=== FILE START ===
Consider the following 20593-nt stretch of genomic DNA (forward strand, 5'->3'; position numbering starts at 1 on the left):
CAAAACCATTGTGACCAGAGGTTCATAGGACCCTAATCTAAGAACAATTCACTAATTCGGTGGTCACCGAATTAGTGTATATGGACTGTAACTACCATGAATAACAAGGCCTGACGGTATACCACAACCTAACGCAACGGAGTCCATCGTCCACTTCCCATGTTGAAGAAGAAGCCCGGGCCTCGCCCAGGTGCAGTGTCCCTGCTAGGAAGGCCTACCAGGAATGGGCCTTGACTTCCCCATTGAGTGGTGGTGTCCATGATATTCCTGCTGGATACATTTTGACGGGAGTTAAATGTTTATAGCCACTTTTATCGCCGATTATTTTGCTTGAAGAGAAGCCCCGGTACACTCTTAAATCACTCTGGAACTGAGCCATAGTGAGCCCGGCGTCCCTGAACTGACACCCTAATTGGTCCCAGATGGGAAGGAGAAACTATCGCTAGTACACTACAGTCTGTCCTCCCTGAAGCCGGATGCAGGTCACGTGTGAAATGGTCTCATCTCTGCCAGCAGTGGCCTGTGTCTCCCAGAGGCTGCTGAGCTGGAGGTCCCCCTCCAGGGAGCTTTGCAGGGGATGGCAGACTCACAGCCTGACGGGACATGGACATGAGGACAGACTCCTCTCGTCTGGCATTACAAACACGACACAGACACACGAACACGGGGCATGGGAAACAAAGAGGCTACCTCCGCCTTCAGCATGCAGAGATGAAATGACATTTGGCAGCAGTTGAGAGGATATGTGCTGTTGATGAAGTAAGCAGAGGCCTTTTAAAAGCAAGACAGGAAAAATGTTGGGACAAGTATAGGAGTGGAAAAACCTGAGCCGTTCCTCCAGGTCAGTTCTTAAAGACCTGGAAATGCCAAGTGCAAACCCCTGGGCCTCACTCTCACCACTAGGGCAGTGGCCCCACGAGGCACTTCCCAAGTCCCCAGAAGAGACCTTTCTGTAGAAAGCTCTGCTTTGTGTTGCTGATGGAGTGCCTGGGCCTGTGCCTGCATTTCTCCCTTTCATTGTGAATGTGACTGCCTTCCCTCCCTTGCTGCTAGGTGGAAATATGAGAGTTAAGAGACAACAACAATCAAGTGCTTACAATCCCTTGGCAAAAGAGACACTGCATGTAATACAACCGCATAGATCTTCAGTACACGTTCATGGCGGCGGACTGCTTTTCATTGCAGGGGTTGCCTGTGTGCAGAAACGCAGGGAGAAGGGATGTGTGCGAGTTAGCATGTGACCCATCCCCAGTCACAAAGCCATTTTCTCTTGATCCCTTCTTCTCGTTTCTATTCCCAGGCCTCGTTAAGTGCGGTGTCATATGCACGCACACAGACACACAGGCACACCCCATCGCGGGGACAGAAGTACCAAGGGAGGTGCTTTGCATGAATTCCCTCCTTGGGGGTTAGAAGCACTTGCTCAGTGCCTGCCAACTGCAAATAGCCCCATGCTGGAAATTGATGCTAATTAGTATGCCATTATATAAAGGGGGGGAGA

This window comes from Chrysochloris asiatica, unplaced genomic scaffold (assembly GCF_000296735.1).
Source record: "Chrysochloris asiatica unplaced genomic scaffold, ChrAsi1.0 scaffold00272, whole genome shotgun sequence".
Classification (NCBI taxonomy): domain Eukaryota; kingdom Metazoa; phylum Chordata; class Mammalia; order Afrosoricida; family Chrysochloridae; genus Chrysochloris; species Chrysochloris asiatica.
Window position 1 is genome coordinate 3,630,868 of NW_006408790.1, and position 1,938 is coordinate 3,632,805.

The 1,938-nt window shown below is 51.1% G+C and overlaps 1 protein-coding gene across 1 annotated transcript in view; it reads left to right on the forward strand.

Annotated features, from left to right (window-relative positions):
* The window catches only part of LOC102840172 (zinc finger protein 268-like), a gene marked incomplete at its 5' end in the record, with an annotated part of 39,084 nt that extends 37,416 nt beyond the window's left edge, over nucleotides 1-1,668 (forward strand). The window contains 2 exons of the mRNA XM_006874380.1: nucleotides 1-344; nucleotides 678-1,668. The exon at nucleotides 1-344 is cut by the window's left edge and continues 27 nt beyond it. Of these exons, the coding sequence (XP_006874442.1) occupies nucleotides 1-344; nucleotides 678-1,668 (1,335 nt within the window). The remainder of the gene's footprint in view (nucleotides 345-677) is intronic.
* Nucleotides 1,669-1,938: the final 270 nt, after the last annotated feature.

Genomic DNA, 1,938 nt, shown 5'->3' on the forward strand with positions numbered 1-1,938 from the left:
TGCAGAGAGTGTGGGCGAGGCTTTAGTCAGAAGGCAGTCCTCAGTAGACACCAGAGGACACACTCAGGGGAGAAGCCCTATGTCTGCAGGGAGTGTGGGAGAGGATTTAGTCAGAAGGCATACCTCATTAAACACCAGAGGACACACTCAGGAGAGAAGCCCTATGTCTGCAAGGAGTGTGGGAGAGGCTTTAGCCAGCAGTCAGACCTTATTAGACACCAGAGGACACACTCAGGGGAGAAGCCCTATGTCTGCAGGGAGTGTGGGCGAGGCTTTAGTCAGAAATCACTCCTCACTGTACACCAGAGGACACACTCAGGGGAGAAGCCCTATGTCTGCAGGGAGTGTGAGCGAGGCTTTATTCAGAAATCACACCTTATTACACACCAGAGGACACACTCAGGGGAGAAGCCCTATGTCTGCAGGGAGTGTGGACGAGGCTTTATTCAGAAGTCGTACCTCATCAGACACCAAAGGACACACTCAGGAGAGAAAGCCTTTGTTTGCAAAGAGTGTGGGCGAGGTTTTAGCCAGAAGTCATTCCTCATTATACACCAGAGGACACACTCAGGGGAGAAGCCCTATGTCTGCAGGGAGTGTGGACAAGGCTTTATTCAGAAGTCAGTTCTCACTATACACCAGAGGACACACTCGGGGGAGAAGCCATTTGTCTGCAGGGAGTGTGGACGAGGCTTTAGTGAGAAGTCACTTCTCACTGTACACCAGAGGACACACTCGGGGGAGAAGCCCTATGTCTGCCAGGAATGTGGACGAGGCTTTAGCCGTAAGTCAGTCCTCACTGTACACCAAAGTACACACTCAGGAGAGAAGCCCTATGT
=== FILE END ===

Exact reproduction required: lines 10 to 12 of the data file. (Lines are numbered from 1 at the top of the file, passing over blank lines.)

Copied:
* Nucleotides 1,669-1,938: the final 270 nt, after the last annotated feature.

Genomic DNA, 1,938 nt, shown 5'->3' on the forward strand with positions numbered 1-1,938 from the left:
TGCAGAGAGTGTGGGCGAGGCTTTAGTCAGAAGGCAGTCCTCAGTAGACACCAGAGGACACACTCAGGGGAGAAGCCCTATGTCTGCAGGGAGTGTGGGAGAGGATTTAGTCAGAAGGCATACCTCATTAAACACCAGAGGACACACTCAGGAGAGAAGCCCTATGTCTGCAAGGAGTGTGGGAGAGGCTTTAGCCAGCAGTCAGACCTTATTAGACACCAGAGGACACACTCAGGGGAGAAGCCCTATGTCTGCAGGGAGTGTGGGCGAGGCTTTAGTCAGAAATCACTCCTCACTGTACACCAGAGGACACACTCAGGGGAGAAGCCCTATGTCTGCAGGGAGTGTGAGCGAGGCTTTATTCAGAAATCACACCTTATTACACACCAGAGGACACACTCAGGGGAGAAGCCCTATGTCTGCAGGGAGTGTGGACGAGGCTTTATTCAGAAGTCGTACCTCATCAGACACCAAAGGACACACTCAGGAGAGAAAGCCTTTGTTTGCAAAGAGTGTGGGCGAGGTTTTAGCCAGAAGTCATTCCTCATTATACACCAGAGGACACACTCAGGGGAGAAGCCCTATGTCTGCAGGGAGTGTGGACAAGGCTTTATTCAGAAGTCAGTTCTCACTATACACCAGAGGACACACTCGGGGGAGAAGCCATTTGTCTGCAGGGAGTGTGGACGAGGCTTTAGTGAGAAGTCACTTCTCACTGTACACCAGAGGACACACTCGGGGGAGAAGCCCTATGTCTGCCAGGAATGTGGACGAGGCTTTAGCCGTAAGTCAGTCCTCACTGTACACCAAAGTACACACTCAGGAGAGAAGCCCTATGT